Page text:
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My friend has a W2 100% commission job. He looked for a W2 because too many 1099 jobs were scams.

However, this job has:

  • No benefits (health, dental, etc)
  • No base salary
  • Completely at-will - termination allowed for any reason by either party

Conversely he gets a company vehicle and company gas card. This is probably why it was set up a W2. However, these benefits contingent on sales numbers.

What is the point of a W2 employee who has no employee benefits or guaranteed pay?

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For the employee, the company withholds income tax, Social Security, and Medicare from wages paid. Those are also called benefits.

Also even for 100% commission, W2 employees must still get minimum wage. If the commissions would be less, the company needs to kick in the difference (thanks to Kathy for this extra information).

In general, the FLSA does not restrict the forms of “remuneration” that an employer may pay—which may include an hourly rate, salary, commission, piece rate, a combination thereof, or any other method—as long as the regular rate is equal to at least the applicable minimum wage.

Another benefit, which is very relevant in this case, is that if he doesn't get paid one week for the wage he's owed, he can go to the Department of Labor of his State and they'll make sure he gets paid.

An independent contractor, on the other hand, doesn't have that option. He would have to go to Small Claims Court, which costs ~$60 and which could take many months.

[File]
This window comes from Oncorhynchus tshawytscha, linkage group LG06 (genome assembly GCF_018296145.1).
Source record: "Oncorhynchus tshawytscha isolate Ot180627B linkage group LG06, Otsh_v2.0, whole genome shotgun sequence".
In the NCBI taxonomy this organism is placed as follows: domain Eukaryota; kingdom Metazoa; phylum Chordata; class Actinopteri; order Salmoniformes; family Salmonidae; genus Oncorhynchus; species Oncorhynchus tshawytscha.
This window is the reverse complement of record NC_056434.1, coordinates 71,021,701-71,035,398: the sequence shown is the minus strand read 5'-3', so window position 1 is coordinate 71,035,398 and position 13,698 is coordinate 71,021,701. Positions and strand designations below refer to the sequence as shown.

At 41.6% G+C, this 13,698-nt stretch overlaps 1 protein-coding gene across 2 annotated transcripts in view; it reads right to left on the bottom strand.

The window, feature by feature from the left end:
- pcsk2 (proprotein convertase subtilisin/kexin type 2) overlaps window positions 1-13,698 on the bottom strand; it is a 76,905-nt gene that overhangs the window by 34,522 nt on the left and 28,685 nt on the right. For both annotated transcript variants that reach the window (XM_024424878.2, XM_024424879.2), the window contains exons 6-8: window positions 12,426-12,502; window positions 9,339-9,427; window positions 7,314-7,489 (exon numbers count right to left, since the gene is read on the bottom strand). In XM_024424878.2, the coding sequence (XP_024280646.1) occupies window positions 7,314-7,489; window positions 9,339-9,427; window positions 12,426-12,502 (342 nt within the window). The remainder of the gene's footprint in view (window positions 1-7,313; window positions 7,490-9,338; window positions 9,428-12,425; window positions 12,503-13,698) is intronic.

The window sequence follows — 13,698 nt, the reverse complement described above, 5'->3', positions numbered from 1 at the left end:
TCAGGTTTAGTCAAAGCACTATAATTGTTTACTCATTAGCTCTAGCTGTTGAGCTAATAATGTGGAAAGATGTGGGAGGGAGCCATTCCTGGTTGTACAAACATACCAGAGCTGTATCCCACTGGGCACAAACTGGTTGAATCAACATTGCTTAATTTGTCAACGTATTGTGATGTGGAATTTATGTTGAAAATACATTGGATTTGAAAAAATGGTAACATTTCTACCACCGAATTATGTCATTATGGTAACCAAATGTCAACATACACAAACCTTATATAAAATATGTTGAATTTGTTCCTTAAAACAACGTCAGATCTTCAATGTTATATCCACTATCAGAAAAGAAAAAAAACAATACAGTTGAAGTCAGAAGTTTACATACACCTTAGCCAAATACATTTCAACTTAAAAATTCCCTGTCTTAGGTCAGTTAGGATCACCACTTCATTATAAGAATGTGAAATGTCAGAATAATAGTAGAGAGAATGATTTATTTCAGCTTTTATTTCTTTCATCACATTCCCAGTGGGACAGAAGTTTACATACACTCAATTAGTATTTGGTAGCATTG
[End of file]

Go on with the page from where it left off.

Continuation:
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  • Thank you, very informative. – workaddict Feb 10 at 14:27
  • The contractor also has a greater potential to write things off on their tax. And technically has to pay estimated tax every 3 months directly to the IRS (and state if needed) – Peter M Feb 10 at 14:34
  • Also even for 100% commission, W2 employees must still get minimum wage. If the commissions would be less, the company needs to kick in the difference. – Kathy Feb 10 at 18:18
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    @StephanBranczyk Seems to be. This is from the US DOL: "In general, the FLSA does not restrict the forms of “remuneration” that an employer may pay—which may include an hourly rate, salary, commission, piece rate, a combination thereof, or any other method—as long as the regular rate is equal to at least the applicable minimum wage". ecfr.gov/cgi-bin/… – Kathy Feb 10 at 19:25
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    @Kathy, Thanks. – Stephan Branczyk Feb 10 at 19:34
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The company pays half of Social Security and Medicare for W-2 employees. 1099 contractors have to pay both halves themselves in their estimated tax filings.

They also pay federal and state unemployment insurance premiums on their W-2 payroll. So you can collect on that if need be.

Finally, regulators sometimes crack down on companies who treat employees as contractors. To hire you as a contractor legitimately, you have to work autonomously rather than under close supervision.

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